U.S. DEPARTMENT OF THE INTERIORBUREAU OF LAND MANAGEMENT
BLM ranger inspires youth with burros and horses
BLM Ranger Reid Hopkins has used the belief that horses build character to help hundreds of at-risk youth become productive citizens.
For the more than fifteen years, Hopkins has trained youth on how to handle and pack horses and mules. The youth represent Rotary in Bishop, California’s annual Mule Day Parade, riding BLM wild horse and burro mules. They also take part in competition. “It helps promote the wild horse and burro program,” Hopkins said.
Hopkins, a BLM Bakersfield Field Office employee, has used horses and mules -- including some gathered from BLM land --to help youth headed for trouble turn their lives around. The program, which teaches equine and backcountry skills, is aimed at youngsters 11 to 17 who aren’t in trouble but are headed that way, Hopkins explained. “We teach them success comes from hard work, period,” he said. “You need to set goals and go for it.” (text continues below)
The annual program starts in January and finishes in May when they participate in the Bishop Mule Days. Youngsters learn how to ride and pack, care for the animals and behave in the backcountry. “Leave no trace” ethics and safety are taught during a pack trip into the Golden Trout and John Muir wildernesses. “We’ve had kids who had never been out of a 16-square-block area in their lives,” he said. “Some of them had never been fishing.”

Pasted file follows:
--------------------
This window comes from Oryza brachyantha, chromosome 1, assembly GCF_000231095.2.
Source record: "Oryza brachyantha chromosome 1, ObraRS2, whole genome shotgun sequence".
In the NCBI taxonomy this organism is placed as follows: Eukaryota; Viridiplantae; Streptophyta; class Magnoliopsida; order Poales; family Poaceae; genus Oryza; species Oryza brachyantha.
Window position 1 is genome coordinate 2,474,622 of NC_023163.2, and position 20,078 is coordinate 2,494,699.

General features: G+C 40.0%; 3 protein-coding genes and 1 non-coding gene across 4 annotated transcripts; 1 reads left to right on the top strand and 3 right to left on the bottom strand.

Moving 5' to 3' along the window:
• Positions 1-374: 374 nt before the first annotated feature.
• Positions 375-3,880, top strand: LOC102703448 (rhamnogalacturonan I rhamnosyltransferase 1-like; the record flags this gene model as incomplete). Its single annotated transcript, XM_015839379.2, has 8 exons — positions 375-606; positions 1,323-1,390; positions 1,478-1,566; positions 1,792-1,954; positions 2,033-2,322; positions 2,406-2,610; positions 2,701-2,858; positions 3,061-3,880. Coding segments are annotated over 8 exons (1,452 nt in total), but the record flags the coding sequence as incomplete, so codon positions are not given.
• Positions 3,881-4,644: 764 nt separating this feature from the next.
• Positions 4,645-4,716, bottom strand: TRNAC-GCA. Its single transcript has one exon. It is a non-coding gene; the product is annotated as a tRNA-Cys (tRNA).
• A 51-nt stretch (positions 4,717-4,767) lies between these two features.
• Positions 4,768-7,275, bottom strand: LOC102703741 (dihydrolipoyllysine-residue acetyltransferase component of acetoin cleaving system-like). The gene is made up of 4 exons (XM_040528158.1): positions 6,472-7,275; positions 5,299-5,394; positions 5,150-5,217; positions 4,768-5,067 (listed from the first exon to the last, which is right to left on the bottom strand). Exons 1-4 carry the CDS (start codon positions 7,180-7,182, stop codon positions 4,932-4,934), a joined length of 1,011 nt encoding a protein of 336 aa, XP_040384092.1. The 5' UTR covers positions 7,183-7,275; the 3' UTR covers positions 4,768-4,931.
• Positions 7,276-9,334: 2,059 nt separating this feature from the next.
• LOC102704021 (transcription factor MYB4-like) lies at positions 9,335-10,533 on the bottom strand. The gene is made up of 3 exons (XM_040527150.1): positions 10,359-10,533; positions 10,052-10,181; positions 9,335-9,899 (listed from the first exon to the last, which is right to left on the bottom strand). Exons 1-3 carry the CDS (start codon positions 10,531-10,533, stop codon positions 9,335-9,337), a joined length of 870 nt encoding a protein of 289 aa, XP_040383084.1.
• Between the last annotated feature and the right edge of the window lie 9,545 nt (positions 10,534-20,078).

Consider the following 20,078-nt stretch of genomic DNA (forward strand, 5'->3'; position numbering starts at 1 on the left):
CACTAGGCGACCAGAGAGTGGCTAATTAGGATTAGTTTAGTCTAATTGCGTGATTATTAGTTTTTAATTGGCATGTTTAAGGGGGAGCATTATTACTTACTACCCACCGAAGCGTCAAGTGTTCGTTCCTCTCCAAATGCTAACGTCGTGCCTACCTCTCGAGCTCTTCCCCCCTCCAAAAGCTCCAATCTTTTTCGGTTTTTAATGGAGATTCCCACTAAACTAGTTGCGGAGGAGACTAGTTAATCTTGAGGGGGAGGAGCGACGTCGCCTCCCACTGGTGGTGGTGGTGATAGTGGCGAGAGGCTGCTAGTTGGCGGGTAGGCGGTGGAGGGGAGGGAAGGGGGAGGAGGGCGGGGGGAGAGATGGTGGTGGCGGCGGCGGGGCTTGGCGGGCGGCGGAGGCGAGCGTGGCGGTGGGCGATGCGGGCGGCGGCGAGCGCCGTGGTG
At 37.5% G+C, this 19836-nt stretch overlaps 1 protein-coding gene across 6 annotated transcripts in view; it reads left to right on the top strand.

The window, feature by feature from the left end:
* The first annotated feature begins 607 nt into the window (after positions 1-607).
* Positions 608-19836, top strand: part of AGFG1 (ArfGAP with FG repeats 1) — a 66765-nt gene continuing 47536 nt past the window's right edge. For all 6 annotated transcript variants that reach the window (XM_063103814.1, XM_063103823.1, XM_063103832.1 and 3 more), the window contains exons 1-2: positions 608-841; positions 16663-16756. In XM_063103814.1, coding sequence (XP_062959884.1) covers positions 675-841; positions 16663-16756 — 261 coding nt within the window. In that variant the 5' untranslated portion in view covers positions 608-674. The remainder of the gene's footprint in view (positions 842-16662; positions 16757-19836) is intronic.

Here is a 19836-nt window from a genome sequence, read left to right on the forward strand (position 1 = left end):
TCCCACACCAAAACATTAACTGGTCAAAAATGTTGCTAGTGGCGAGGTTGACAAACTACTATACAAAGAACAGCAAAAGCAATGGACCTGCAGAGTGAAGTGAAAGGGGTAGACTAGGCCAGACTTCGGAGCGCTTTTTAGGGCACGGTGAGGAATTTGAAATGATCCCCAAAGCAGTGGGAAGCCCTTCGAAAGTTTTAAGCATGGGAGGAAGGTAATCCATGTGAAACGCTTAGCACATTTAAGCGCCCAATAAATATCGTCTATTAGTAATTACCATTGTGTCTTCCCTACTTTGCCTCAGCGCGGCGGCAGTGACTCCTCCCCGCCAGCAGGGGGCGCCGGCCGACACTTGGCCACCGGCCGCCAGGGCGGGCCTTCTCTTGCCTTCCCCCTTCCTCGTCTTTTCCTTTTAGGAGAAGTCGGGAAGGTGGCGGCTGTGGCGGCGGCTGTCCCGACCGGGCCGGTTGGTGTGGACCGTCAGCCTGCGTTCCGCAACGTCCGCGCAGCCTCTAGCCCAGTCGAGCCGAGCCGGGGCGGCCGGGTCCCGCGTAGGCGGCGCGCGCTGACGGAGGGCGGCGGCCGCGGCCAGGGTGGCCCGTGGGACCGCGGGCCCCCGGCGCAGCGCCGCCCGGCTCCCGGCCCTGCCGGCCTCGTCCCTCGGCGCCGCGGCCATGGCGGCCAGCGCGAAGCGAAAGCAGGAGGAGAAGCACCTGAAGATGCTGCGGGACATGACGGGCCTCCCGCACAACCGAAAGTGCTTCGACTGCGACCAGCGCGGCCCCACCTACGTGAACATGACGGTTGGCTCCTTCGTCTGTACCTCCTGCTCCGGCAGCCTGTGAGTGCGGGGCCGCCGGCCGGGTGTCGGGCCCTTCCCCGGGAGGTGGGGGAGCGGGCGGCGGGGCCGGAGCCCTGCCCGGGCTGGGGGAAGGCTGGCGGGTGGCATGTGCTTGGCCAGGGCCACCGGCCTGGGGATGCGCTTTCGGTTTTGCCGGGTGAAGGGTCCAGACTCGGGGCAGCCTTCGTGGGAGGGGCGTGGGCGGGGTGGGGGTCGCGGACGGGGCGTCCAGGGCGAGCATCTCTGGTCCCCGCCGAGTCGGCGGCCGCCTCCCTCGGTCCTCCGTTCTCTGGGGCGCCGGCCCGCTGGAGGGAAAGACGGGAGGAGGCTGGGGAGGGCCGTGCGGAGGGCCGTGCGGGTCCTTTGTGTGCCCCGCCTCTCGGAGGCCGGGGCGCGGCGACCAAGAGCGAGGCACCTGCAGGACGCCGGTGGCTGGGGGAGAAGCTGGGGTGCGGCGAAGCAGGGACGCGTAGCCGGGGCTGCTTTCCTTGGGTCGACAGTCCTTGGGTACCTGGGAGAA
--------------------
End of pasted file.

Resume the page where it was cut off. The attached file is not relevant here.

Current packing equipment is used as well as equipment that would have been used by the 7th Cavalry. “We emphasize the historical side of packing,” he said, using it as an educational tool on western history.
About seven years ago, Hopkins and his wife, Eileen, established 1 Spade Youth Packers as an umbrella organization for the youth program. The program is largely supported by the Kern River Valley Rotary Club and is operated at no cost to the youth or their families.
Hopkins and others follow up with the youth following the five-month program to help them continue their education or find jobs. “Two of them are welders in the Taft oil fields. They learned to tie the knots they use in the oil fields while packing.” Others have found jobs based on their experience such as packing or shoeing horses.
The inspiration for the youth program came from Hopkins’ own experience as an out-of-control youth from a rough household. “I was headed for trouble and one guy showed me the way out. This is my way of giving something back,” he said.
RELATED: BLM California wild horse and burro program
- David Christy, BLM Central California District Public Affairs Officer (May 2012)
|Last updated: 06-06-2012|
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